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Giovanni Venosta’s Olympic Signals, is one of the great lost documents of the Italian avant-garde - the first solo outing from one of the movement’s seminal voices, most recognised for his collaborative work with Roberto Musci. In a sea of unjustly neglected works, Venosta’s debut rises from the tide time as a towering gesture of sonic creativity. A shimmering, complex wonder of overwhelming Minimalistic beauty. One of the great records of the 1980’s, that almost no one heard.
Recorded 1984, Olympic Signals rests firmly within the Italian movement of musical Minimalism, one of the 20th century’s most remarkable, diverse, complex, and overlooked collective efforts in organised sound. Built around tightly entwined, repetitive, cycling piano and synthesiser tones, shifting between resonance and dissonance, Venosta’s effort flirts with, and undermines the broad vision of what this music is seen to be - inconvenient truths, buried in kernels of deceptive beauty. While unquestionably singular, it holds historical distinction as the foundation of the creative partnership which would come to define both Venosta and Musci’s careers - conceived as a partial response to the later’s stunning debut The Loa of Music, and including contributions by him on sampler and tape. Olympic Signals is the long unrecognised mirror, to its more famous peer.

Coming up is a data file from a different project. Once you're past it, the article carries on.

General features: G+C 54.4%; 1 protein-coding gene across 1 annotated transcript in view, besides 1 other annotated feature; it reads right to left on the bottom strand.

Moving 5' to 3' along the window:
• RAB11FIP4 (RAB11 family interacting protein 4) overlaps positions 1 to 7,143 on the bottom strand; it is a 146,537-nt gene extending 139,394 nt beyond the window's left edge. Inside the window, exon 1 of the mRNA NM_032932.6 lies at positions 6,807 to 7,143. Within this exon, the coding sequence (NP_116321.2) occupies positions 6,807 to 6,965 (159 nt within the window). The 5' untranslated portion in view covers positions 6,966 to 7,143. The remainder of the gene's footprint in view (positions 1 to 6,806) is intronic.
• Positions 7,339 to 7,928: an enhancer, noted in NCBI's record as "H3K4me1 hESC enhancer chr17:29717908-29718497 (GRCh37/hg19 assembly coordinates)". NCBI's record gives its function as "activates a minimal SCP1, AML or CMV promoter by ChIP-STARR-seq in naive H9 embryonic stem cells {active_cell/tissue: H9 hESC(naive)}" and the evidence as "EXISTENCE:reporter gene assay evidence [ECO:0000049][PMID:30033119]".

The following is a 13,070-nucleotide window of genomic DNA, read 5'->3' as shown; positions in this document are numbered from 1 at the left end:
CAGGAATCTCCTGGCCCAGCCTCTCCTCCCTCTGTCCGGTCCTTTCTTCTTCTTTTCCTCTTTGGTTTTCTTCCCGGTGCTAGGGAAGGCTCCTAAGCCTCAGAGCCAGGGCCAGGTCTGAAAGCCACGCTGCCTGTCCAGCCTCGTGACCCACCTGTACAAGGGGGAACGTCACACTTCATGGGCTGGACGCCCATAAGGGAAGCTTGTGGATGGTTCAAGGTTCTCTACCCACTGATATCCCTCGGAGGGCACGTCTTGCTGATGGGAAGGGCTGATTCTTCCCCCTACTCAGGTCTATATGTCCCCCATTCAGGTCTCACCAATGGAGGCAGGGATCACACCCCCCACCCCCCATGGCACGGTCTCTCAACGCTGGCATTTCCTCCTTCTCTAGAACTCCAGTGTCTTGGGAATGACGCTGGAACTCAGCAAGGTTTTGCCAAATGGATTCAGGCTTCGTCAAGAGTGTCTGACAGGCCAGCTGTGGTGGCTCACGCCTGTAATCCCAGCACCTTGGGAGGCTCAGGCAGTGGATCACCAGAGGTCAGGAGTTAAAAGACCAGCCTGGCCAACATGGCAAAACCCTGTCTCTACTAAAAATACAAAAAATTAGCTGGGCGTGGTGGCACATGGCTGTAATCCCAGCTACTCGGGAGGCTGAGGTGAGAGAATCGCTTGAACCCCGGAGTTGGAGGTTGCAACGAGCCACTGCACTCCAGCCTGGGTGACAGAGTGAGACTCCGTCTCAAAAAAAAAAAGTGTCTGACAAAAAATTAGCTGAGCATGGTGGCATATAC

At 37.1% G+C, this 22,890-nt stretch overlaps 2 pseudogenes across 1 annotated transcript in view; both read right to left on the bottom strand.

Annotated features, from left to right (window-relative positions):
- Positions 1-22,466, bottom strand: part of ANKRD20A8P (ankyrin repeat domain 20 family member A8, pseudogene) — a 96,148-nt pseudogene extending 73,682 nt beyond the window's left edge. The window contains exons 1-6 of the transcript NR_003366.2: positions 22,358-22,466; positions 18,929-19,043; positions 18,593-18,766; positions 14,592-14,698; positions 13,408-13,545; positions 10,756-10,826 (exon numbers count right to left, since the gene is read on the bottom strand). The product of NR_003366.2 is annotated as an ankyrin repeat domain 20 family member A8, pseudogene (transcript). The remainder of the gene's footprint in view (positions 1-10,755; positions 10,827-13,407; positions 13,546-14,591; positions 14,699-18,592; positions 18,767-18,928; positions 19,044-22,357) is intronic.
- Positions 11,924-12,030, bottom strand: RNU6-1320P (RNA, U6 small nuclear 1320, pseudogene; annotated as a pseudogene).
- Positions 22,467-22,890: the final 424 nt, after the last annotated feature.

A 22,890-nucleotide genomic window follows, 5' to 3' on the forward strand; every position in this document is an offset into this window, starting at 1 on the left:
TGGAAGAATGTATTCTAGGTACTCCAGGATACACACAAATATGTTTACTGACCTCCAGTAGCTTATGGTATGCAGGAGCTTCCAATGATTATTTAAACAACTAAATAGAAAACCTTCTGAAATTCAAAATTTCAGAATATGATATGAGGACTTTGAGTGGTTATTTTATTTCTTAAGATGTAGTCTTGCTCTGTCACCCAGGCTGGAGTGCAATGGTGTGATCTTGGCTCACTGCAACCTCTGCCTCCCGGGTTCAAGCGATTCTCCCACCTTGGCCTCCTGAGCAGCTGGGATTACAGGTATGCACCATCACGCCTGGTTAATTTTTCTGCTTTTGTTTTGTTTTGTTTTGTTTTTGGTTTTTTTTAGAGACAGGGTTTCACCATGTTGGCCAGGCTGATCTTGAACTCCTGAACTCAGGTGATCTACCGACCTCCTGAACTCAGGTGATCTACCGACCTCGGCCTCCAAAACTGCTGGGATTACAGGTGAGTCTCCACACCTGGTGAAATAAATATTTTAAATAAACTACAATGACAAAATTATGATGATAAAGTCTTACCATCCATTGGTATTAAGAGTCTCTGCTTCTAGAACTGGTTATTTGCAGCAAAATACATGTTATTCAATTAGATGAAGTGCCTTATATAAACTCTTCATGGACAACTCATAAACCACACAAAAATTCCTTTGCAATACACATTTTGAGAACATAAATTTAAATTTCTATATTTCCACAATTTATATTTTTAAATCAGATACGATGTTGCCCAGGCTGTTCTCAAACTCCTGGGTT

Rigorous, startling, and incredibly rewarding, Olympic Signals is a lost piece in the puzzle. Yet another entry in Soave’s remarkable dedication to the history of the Italian avant-garde. A resurrection and long overdue offering of justice, not only to an incredibly work, but to the understanding of late 20th century music at large. Absolutely stunning on every count.